Channeling inspiration from the traditions he grew up on, Diggs Duke’s The Upper Hand And Other Grand Illusions, serves up some of the year’s most soulful and emotive records thus far. Singing, playing piano and bass, Duke’s latest EP details a collection of moments – trials in relationships and courtship – via smooth lyrics and even better grooves and musicianship.
Albeit brief – just six songs deep – it’s to the point; it’s both modernly diverse and a strong homage to ’90s R&B. Life+Times spoke with Duke, based in D.C. by way of Gary, Indiana, to break down The Upper Hand and Other Grand Illusions track-by-track.
Life+Times: Talk about the theme of the record – courtship, relationships, intimacy – and the title, The Upper Hand & Other Grand Illusions.
Diggs Duke: The first project that I came out with on Brownswood, which was kind of like an introduction to the larger audience that they have, it was a collection of songs that I had put out previously. We took the best of those and put them on a project and didn’t make up new songs so it worked out well because of what I had been doing, but it wasn’t really a good project. So for my second full-length project, I wanted to do a concept album. This project is an in-between EP practicing for my LP. I wanted to take a subject that would resonate with everyone and I also wanted to pay homage to the tradition of music that I grew up on which is R&B, soul, gospel, funk, all of that stuff coming out of Black music. So, I did this all about courting, it’s something I felt like I knew about enough and that would resonate with everybody. With the title, me and my manager in the U.S. were just chilling, going through all of the tracks, putting the songs together, tossing out names and this long thing came out: The Upper Hand & Other Grand Illusions. When you’re with somebody, there’s always that power struggle, somebody likes you more than you like them, they’ll do more for you or you’ll do more for them and it’s hardly ever equal, so you feel like you have the upper hand. But then, it’s all a big illusion because as soon as you feel like you’ve got that person, some ratchet shit pops off or something happens and you can’t get comfortable. So that’s what the project is about. Instead of telling a story, I just tried to take moments and revelations and tell little stories through different points of view.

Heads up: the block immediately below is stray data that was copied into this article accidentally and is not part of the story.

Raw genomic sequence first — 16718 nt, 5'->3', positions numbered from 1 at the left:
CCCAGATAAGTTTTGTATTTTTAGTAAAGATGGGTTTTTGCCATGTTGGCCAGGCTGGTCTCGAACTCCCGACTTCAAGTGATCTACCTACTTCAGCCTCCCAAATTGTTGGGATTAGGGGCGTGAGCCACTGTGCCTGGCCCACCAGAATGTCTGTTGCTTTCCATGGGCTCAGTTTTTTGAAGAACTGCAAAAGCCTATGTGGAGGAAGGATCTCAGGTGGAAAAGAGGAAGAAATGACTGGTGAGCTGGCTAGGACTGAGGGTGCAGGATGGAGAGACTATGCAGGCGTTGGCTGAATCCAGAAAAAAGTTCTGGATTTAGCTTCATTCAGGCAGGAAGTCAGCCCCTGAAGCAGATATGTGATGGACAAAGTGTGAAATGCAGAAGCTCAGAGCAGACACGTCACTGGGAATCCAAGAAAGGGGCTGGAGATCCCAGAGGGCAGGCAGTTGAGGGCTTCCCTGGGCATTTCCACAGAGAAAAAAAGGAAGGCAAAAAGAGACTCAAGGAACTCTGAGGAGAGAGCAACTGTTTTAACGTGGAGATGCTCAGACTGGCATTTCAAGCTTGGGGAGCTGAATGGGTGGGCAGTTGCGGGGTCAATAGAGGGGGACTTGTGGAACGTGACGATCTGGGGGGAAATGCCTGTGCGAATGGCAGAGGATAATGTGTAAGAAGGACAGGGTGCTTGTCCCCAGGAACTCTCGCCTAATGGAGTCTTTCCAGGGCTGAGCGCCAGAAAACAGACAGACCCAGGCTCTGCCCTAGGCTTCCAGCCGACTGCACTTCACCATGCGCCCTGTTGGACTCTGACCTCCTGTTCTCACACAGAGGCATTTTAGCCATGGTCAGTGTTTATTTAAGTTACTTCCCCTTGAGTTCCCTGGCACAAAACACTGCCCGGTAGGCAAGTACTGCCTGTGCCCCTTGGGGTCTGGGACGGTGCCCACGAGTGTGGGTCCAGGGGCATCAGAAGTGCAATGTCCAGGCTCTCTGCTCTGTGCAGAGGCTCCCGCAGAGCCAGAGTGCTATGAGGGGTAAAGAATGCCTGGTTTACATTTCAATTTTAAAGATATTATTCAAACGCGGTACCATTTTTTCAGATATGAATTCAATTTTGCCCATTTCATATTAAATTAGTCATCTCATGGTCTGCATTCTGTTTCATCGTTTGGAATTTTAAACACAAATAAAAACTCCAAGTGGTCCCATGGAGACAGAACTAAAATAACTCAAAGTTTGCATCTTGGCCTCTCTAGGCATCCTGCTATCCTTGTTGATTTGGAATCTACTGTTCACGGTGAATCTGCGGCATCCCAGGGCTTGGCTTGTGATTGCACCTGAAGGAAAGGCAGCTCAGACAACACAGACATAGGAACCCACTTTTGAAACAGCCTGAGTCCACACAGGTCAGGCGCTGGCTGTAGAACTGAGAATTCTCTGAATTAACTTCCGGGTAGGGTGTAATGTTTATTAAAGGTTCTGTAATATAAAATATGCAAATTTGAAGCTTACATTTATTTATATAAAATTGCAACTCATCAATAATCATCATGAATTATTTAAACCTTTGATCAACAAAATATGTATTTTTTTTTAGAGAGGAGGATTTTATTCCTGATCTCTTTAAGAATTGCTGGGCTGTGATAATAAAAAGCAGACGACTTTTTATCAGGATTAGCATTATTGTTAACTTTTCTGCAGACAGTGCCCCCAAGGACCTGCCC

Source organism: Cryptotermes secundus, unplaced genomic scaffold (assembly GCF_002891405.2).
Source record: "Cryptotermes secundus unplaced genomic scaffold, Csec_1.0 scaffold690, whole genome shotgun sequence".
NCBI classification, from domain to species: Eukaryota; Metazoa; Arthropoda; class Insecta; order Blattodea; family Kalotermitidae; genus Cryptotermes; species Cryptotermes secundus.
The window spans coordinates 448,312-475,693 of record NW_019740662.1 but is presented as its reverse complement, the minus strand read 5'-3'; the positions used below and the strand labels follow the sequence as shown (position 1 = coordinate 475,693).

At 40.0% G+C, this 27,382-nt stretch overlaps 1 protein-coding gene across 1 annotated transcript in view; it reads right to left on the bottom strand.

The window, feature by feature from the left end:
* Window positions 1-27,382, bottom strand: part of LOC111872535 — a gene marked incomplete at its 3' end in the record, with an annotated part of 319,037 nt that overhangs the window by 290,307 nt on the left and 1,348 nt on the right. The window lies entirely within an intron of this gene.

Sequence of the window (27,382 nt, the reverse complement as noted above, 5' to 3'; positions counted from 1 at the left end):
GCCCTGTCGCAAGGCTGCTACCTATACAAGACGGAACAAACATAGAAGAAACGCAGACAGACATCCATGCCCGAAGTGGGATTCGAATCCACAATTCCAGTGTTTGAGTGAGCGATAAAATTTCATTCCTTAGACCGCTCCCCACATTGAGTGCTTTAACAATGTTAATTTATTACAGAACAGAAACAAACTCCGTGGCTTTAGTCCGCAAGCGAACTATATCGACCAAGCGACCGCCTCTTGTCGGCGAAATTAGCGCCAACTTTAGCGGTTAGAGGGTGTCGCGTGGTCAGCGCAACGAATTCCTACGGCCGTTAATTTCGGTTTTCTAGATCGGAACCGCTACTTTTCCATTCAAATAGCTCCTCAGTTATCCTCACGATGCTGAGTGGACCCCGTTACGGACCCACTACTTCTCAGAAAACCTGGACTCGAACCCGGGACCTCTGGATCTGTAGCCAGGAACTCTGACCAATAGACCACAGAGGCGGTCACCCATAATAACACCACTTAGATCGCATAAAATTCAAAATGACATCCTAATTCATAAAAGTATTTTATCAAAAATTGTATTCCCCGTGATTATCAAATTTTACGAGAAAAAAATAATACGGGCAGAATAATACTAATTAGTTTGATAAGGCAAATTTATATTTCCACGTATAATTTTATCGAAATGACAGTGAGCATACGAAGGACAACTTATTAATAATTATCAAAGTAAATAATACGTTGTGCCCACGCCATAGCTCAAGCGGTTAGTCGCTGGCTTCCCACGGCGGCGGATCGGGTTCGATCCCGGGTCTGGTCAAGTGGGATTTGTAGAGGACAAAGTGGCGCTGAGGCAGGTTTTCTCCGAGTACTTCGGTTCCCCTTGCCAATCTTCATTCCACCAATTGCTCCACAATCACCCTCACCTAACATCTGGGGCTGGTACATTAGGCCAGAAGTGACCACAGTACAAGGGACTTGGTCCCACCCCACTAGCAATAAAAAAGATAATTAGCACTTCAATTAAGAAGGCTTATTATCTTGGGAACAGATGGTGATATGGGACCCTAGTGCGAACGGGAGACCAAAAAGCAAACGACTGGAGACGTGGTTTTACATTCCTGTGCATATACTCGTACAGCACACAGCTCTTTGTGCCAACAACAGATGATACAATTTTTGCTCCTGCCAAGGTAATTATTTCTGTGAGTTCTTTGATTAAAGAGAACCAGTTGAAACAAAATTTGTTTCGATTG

L+T: What are the different things you’re doing on the records creatively? Singing, playing instruments, etc.?
DD: All of this stuff, overall, is produced by me. I play bass and piano and sing on all the tracks; I wrote the music for all the tracks and arranged it and sequenced it. I have contributions from other people. My friend Jelani, we’ve been playing together for a long time, he oversaw the project in spirit because I’ve taken a lot of inspiration from him. He did the first song and he did the horn arrangements on the last song, “Secrets Seem Rehearsed.” He’s a common thread throughout my music. Also, I had a guy named Terry Orlando Jones who’s a huge Prince fan. He plays the drums and he sent me a whole bunch of drum tracks, so I just went off of that. I brought people in on almost every song, “The Pinnacle Of Class & Taste” is the only one I did myself. Even there you can hear the influence of George Clinton, Prince, Cameo. Overall, it was a production by me but with a helping hand on the whole project from a few different people.